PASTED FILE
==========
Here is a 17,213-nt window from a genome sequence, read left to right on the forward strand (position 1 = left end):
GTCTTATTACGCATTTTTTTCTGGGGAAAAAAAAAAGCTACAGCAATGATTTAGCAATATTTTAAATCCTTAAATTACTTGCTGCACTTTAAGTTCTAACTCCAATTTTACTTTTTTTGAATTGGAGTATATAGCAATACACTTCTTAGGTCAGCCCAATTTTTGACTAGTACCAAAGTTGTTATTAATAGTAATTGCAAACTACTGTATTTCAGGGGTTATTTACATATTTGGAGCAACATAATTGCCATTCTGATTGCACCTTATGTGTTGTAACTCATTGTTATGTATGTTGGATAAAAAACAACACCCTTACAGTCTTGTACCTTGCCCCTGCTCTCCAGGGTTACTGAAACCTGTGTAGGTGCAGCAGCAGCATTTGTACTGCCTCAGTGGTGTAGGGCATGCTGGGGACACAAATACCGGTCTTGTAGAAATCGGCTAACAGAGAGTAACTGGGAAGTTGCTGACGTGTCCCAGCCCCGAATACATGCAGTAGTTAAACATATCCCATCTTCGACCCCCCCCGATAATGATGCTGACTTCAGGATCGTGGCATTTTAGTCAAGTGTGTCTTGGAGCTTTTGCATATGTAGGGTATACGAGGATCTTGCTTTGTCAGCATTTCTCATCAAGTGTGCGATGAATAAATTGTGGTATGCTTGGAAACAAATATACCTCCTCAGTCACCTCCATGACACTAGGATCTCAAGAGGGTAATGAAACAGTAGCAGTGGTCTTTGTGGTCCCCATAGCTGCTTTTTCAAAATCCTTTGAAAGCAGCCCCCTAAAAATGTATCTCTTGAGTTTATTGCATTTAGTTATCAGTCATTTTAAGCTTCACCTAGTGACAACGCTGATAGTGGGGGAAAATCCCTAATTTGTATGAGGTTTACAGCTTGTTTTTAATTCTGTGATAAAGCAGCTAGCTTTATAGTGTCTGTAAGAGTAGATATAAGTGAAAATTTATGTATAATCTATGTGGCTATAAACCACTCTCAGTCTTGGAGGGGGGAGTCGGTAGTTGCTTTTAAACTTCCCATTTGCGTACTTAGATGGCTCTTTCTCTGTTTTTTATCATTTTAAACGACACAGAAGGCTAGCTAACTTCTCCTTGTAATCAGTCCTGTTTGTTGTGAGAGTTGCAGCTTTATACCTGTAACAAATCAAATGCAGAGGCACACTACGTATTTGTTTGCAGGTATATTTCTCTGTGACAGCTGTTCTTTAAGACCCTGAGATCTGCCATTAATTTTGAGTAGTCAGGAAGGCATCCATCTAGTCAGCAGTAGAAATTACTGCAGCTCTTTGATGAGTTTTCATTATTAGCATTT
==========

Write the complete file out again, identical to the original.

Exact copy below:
Here is a 17,213-nt window from a genome sequence, read left to right on the forward strand (position 1 = left end):
GTCTTATTACGCATTTTTTTCTGGGGAAAAAAAAAAGCTACAGCAATGATTTAGCAATATTTTAAATCCTTAAATTACTTGCTGCACTTTAAGTTCTAACTCCAATTTTACTTTTTTTGAATTGGAGTATATAGCAATACACTTCTTAGGTCAGCCCAATTTTTGACTAGTACCAAAGTTGTTATTAATAGTAATTGCAAACTACTGTATTTCAGGGGTTATTTACATATTTGGAGCAACATAATTGCCATTCTGATTGCACCTTATGTGTTGTAACTCATTGTTATGTATGTTGGATAAAAAACAACACCCTTACAGTCTTGTACCTTGCCCCTGCTCTCCAGGGTTACTGAAACCTGTGTAGGTGCAGCAGCAGCATTTGTACTGCCTCAGTGGTGTAGGGCATGCTGGGGACACAAATACCGGTCTTGTAGAAATCGGCTAACAGAGAGTAACTGGGAAGTTGCTGACGTGTCCCAGCCCCGAATACATGCAGTAGTTAAACATATCCCATCTTCGACCCCCCCCGATAATGATGCTGACTTCAGGATCGTGGCATTTTAGTCAAGTGTGTCTTGGAGCTTTTGCATATGTAGGGTATACGAGGATCTTGCTTTGTCAGCATTTCTCATCAAGTGTGCGATGAATAAATTGTGGTATGCTTGGAAACAAATATACCTCCTCAGTCACCTCCATGACACTAGGATCTCAAGAGGGTAATGAAACAGTAGCAGTGGTCTTTGTGGTCCCCATAGCTGCTTTTTCAAAATCCTTTGAAAGCAGCCCCCTAAAAATGTATCTCTTGAGTTTATTGCATTTAGTTATCAGTCATTTTAAGCTTCACCTAGTGACAACGCTGATAGTGGGGGAAAATCCCTAATTTGTATGAGGTTTACAGCTTGTTTTTAATTCTGTGATAAAGCAGCTAGCTTTATAGTGTCTGTAAGAGTAGATATAAGTGAAAATTTATGTATAATCTATGTGGCTATAAACCACTCTCAGTCTTGGAGGGGGGAGTCGGTAGTTGCTTTTAAACTTCCCATTTGCGTACTTAGATGGCTCTTTCTCTGTTTTTTATCATTTTAAACGACACAGAAGGCTAGCTAACTTCTCCTTGTAATCAGTCCTGTTTGTTGTGAGAGTTGCAGCTTTATACCTGTAACAAATCAAATGCAGAGGCACACTACGTATTTGTTTGCAGGTATATTTCTCTGTGACAGCTGTTCTTTAAGACCCTGAGATCTGCCATTAATTTTGAGTAGTCAGGAAGGCATCCATCTAGTCAGCAGTAGAAATTACTGCAGCTCTTTGATGAGTTTTCATTATTAGCATTT